Baylor's rich religious heritage meets at the crossroads of faith and learning, allowing for both spiritual growth and intellectual development. INTERSECTIONS explores the deep connection between faith, culture, and living one's theology with purpose and intention through topics such as faith and art, faith and literature, faith and politics, and much more.
Brian D. McLaren (Author, Speaker, Activist): Beyond Absolutism, Pluralism, Relativism
Brian D. McLaren is an author, speaker, blogger, and networker among innovative Christian leaders, thinkers, and activists. From 1978 to 1986, McLaren taught college English and, in 1982, he helped form Cedar Ridge Community Church. He left higher education in 1986 to serve as the church's founding pastor and served in that capacity until 2006. McLaren has been active in networking and mentoring church planters and pastors since the mid 1980's, and has assisted in the development of several new churches. He is a popular conference speaker and a frequent guest lecturer at seminaries and denominational gatherings, nationally and internationally. His books include A Generous Orthodoxy (2004), The Secret Message of Jesus (2006), Everything Must Change (2007), and A New Kind of Christianity (2010).
Dr. George Weigel (Distinguished Senior Fellow of the Ethics and Public Policy Center): The National Interest and the National Purpose: Moral Reasoning and U.S. Foreign Policy
The speaker for the 16th annual Laura Blanche Jackson Lectureship in World Issues was Dr. George Weigel, a Distinguished Senior Fellow of the Ethics and Public Policy Center, a Catholic theologian, and one of America's leading public intellectuals.
The theme for the third annual Colloquium on Ancient And Modern Political Inquiry was H2Old and New: Water and Our World, and our distinguished speakers are:
The Honorable Kip Averitt (Texas State Senator)
Water and Waco: Can the West Be Won?
The Honorable Kip Averitt earned a BBA and MBA in economics and finance from Baylor University. After serving nine-and-a-half years in the Texas House of Representatives, Averitt was elected to the Texas Senate in April 2002. Averitt is chairman of the Senate Committee on Natural Resources. During the 80th Session, Averitt crafted and passed Senate Bill 3, a powerful tool in his ongoing efforts to ensure a clean, adequate, and affordable supply of water for future generations of Texans. Senate Bill 3 also advances the development of Texas water policy by protecting instream flows, encouraging conservation of existing water resources, and allowing new water projects identified by the State Water Plan to meet our future water needs.
Peter Aicher (University of Southern Maine)
Water in a Cultural Context: The Case of Ancient Rome
Dr. Peter Aicher is a professor of Classics at the University of Southern Maine. He is the author of the books Guide to the Aqueducts of Ancient Rome and Rome Alive: A Source-guide to the Ancient City, and he is a contributor to a forthcoming UNESCO volume on ancient water supplies in cultural contexts. He has lectured widely on ancient water technology at diverse venues throughout the United States, including the Getty Villa, Hanover College's River Institute, and the American Water Association. His expertise in ancient aqueducts and the city of Rome has been featured on television documentaries broadcast by NOVA, Discovery Channel, and National Geographic.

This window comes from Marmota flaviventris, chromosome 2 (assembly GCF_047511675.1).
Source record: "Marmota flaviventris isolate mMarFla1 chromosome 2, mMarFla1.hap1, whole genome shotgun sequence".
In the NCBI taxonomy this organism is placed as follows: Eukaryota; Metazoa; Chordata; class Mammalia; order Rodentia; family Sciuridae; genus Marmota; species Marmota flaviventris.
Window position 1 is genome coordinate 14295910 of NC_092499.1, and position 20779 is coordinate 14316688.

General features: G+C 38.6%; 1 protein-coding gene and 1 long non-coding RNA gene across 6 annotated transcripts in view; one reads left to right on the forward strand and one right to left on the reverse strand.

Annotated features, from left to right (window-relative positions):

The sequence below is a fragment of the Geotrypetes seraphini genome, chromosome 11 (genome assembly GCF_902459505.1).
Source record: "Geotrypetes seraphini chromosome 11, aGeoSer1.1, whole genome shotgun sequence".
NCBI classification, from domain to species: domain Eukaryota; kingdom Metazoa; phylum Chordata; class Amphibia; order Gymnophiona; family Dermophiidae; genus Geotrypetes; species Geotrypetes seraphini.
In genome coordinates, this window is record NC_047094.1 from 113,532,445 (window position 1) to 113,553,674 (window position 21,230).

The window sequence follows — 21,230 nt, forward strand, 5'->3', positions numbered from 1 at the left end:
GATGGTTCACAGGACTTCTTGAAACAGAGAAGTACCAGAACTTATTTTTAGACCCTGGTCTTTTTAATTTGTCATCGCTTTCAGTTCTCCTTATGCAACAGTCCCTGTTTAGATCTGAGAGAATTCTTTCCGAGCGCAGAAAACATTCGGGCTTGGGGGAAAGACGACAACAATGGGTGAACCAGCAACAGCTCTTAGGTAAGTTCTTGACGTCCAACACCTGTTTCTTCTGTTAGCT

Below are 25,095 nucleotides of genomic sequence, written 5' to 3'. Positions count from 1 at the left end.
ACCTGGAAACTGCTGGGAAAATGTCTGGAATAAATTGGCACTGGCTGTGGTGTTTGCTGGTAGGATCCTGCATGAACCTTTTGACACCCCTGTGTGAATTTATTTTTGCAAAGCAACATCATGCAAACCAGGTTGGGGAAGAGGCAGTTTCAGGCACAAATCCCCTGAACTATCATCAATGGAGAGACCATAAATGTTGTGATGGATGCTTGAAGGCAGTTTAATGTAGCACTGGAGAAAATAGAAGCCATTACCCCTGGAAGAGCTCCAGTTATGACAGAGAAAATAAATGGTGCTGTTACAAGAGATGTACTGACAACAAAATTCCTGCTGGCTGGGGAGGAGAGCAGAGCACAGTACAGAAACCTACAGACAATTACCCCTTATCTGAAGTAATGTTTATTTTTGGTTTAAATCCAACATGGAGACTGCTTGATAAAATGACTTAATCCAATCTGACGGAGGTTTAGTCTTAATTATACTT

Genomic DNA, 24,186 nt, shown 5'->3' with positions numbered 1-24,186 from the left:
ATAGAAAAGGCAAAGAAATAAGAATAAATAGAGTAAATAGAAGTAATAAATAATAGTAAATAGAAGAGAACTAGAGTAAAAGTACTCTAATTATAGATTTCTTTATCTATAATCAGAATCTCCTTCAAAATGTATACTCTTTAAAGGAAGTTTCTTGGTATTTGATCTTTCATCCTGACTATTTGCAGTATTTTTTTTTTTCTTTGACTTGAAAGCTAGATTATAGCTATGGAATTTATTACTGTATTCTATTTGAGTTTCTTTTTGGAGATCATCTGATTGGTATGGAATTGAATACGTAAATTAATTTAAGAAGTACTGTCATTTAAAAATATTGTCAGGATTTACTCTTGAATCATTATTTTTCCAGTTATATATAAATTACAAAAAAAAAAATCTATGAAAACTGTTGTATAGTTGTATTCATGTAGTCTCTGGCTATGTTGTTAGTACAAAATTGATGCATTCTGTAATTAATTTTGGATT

Sandra Postel (Global Water Policy Project, Founding Director)
Water in Modern Times: Adapting to a New Normal
Dr. Sandra Postel directs the independent Global Water Policy Project and lectures, writes, and consults on international water issues. Author of several acclaimed books, Postel also is a Freshwater Fellow of the National Geographic Society, serving as lead water expert for the society's freshwater initiative. In 2002, Postel was named one of the "Scientific American 50" for her contributions to water policy.
The 2010 colloquium was presented as a free event for the public through the efforts of the Baylor Honors College, Department of Classics, Center for Reservoir and Aquatic Systems Research (CRASR), Institute of Ecological, Earth and Environmental Sciences (TIE3S), Department of Environmental Science, Environmental Health Science Program, College of Arts and Sciences, School of Engineering and Computer Science, and Office of the Vice Provost for Research.
Josh Jeffrey (University Scholar, B.A. 2012): Dante, Aquinas, and Trajan: Reconciling Freedom and Orthodoxy in The Divine Comedy
Josh Jeffrey's presentation reconciled Dante's remarkable view of the potency of the free will with his consignment to Limbo of those who had no freedom to choose baptism and avoid such a fate, with reference to the theology of Thomas Aquinas and the legend of the Emperor Trajan.
All attendees received a free copy of the latest edition of The Pulse.
Sponsor: Honors Program
Professor Erwin F. Cook (T. Frank Murchison Distinguished Professor of Classical Studies, Trinity University): Epiphany Scenes in the Hymn to Demeter and The Odyssey
Sponsors: University Scholars Program
Dr. Graham McAleer (Professor of Philosophy, Loyola University-Maryland): Jack Aubrey Meets Thomas Aquinas: Is It Immoral to Kill for Money?